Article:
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Inspecting students’ rooms before online exams is unconstitutional, US Federal judge rules

U.S. court rules online proctoring practices in remote exams, like room scaning, tracking eye movements, etc., a Fourth Amendment violation

Online proctoring by conducting room scans is against the Fourth Amendment of the US constitution, a federal judge in Ohio ruled. Online proctoring refers to online monitoring of a person for various purposes like holding exams and conducting interviews. It can involve analysis of facial expressions, body movements and behaviour of the subject. The Fourth Amendment to the US constitution protects people “against unreasonable searches and seizures.”

Why it matters: As student’s exams moved online due to the covid-19 pandemic, several educational institutes in India adopted online proctoring softwares. But this constant monitoring raises serious concerns on how the data of students is being collected, stored and used. Preeti Mali of Wheelbox, a remote proctoring company, informed ET how their technology assisted “universities, education regulatory bodies in authentication and GPS location of students, verify the IP address and face-recognition of students, etc.” In 2020, data of 4,44,000 users of a proctoring service was leaked by hackers.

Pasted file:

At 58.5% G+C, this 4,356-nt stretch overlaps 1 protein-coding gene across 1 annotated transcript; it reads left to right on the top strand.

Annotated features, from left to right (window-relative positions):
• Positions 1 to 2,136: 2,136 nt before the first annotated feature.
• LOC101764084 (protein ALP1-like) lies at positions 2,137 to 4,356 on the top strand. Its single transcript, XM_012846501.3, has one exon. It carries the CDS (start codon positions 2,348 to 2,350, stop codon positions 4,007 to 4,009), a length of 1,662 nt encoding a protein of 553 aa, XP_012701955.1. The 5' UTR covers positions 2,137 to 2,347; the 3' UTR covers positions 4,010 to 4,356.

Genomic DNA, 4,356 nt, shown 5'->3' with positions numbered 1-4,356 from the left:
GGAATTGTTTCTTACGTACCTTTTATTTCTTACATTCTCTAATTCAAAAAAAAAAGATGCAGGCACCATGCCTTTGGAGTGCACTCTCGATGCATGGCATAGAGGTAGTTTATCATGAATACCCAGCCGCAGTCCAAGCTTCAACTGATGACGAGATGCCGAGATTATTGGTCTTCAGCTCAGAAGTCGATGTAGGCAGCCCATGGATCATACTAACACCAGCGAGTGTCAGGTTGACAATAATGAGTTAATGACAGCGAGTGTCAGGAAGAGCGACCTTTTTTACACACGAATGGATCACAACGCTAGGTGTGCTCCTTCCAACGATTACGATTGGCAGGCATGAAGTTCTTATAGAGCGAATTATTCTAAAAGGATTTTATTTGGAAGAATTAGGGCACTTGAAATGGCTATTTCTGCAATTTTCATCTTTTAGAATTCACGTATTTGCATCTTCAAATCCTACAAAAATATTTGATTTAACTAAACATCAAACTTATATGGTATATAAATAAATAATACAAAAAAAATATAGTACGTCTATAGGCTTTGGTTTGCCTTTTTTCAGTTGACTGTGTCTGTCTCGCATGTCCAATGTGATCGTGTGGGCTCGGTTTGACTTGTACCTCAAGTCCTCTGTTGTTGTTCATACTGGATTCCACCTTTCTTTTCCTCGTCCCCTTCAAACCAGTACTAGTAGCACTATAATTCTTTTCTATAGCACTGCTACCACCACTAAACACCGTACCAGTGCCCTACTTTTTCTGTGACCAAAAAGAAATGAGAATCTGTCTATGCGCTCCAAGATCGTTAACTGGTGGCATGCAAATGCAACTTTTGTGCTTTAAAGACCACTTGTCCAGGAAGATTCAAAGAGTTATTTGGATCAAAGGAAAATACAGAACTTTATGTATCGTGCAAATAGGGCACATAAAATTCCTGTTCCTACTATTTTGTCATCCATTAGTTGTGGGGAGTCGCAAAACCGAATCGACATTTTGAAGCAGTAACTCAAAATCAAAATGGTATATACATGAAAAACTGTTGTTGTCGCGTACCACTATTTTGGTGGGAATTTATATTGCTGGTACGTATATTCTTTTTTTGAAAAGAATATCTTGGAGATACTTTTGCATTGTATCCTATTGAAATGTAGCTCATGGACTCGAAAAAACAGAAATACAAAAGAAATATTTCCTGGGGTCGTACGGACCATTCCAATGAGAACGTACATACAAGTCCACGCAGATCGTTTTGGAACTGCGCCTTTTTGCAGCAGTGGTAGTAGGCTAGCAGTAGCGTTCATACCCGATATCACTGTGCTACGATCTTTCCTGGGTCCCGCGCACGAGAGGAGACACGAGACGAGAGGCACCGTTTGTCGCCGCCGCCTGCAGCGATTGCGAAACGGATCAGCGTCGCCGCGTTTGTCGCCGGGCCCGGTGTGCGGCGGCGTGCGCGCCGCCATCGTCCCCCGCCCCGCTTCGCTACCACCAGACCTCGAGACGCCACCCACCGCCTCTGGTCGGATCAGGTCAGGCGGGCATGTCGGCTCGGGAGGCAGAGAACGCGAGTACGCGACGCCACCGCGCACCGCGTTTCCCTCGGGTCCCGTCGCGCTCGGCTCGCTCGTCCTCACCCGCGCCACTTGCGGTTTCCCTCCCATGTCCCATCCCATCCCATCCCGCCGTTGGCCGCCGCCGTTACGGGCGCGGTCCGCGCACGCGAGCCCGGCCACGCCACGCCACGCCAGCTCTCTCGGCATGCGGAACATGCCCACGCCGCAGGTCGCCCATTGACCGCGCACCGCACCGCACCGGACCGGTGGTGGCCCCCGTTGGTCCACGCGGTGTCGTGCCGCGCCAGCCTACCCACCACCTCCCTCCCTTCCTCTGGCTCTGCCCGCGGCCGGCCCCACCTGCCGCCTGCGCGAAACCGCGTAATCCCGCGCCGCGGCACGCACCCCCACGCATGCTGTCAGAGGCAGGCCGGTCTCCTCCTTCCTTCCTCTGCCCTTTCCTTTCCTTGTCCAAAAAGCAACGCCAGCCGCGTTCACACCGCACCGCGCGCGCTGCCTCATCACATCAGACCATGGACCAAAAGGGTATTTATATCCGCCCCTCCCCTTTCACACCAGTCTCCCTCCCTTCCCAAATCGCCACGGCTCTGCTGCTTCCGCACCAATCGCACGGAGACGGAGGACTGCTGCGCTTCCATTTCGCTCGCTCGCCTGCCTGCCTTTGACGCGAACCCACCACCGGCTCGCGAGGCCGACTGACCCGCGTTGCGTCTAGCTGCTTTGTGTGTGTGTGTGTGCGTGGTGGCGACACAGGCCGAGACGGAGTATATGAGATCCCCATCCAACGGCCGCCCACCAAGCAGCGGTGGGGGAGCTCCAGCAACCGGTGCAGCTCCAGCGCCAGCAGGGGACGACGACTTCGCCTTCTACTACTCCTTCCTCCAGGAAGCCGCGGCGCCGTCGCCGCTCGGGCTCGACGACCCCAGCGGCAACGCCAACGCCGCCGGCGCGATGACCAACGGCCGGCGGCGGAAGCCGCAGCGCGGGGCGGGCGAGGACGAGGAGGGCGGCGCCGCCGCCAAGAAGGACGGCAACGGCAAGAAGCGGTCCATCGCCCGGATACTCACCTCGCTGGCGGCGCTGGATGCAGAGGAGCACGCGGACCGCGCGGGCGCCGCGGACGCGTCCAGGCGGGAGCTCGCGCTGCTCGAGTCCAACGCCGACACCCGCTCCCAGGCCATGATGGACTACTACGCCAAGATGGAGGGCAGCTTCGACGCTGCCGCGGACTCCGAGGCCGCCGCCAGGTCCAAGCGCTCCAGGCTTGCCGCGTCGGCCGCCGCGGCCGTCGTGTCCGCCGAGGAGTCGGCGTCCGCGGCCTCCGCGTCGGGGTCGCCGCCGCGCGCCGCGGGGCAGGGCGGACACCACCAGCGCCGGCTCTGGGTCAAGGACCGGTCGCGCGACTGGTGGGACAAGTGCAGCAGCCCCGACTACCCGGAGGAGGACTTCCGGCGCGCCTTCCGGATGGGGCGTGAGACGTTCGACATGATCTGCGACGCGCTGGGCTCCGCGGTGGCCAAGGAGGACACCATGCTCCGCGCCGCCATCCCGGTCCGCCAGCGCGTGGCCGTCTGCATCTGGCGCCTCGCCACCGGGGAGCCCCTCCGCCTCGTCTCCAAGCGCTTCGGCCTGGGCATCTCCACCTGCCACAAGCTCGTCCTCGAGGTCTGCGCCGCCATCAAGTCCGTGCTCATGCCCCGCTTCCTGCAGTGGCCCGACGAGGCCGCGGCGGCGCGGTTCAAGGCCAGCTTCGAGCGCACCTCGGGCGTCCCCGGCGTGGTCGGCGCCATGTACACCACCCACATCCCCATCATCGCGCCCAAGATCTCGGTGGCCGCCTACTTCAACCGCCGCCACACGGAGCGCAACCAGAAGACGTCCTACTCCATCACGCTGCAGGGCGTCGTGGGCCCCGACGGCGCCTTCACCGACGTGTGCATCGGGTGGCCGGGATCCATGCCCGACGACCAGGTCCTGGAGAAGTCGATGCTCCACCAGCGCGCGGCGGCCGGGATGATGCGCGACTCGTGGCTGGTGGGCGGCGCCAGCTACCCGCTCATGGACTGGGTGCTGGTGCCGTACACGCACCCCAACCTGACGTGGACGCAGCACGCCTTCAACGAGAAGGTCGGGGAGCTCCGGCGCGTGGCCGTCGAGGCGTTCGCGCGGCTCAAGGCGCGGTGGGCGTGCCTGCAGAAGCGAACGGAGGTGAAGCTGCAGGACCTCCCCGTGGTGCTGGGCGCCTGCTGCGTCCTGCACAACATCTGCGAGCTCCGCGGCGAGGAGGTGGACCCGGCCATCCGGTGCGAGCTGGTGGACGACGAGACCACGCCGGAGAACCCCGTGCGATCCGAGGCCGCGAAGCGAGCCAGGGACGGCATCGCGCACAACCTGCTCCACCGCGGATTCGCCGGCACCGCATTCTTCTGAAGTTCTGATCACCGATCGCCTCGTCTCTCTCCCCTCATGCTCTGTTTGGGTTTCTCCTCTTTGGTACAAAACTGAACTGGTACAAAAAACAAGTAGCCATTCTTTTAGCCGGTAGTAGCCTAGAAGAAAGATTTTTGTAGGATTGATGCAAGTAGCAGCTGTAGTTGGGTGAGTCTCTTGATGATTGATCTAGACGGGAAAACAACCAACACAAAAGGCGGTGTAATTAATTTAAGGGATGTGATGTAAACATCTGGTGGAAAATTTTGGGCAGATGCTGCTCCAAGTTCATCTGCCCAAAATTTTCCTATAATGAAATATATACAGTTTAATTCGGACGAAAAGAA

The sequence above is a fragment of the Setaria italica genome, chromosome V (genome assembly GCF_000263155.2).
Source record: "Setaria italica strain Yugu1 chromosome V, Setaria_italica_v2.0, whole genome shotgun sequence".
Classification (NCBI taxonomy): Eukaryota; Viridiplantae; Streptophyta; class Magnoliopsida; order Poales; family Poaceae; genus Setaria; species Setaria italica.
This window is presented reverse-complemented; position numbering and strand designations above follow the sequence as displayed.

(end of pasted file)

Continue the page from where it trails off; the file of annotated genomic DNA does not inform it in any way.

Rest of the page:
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What happened? 

Aaron Ogletree, a college student, was asked to do a room scan before starting his online exam from home, using a proctoring service. The aim was to protect cheating during online exams by recording the nearby environment. A student’s room scan was also visible to other students taking the test. Aaron did the room scan and his recorded data was retained by Cleveland State’s third party vendor. Later, Aaron filed suit alleging that this practice or policy violated his rights under the Fourth Amendment. 

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Problems with remote proctoring: 

Remote proctoring services are primarily created with the aim of reducing cheating and gauging behaviour of the person on the screen. And to do this, continuous monitoring of video and audio is needed, along with computer access to a great extent. However, several problems lie at the core of remote proctoring:

  • System access risk: Several proctoring softwares require the student to give complete access of the computer to the software provider. The reasoning behind getting access is to check if the student is using any unauthorised app for cheating. This access could enable the vendor to run scripts and change settings of various apps without the student’s permissions. Moreover, giving complete access to the vendor could also grant them access to personal photos and videos, passwords and financial details stored on your device. 
  • Browser extension risk: One way vendors get access is by asking individuals to install browser extensions. “Many utilise these browsers for confidential purposes like online banking, social media, and personal correspondence”, according to psionline.com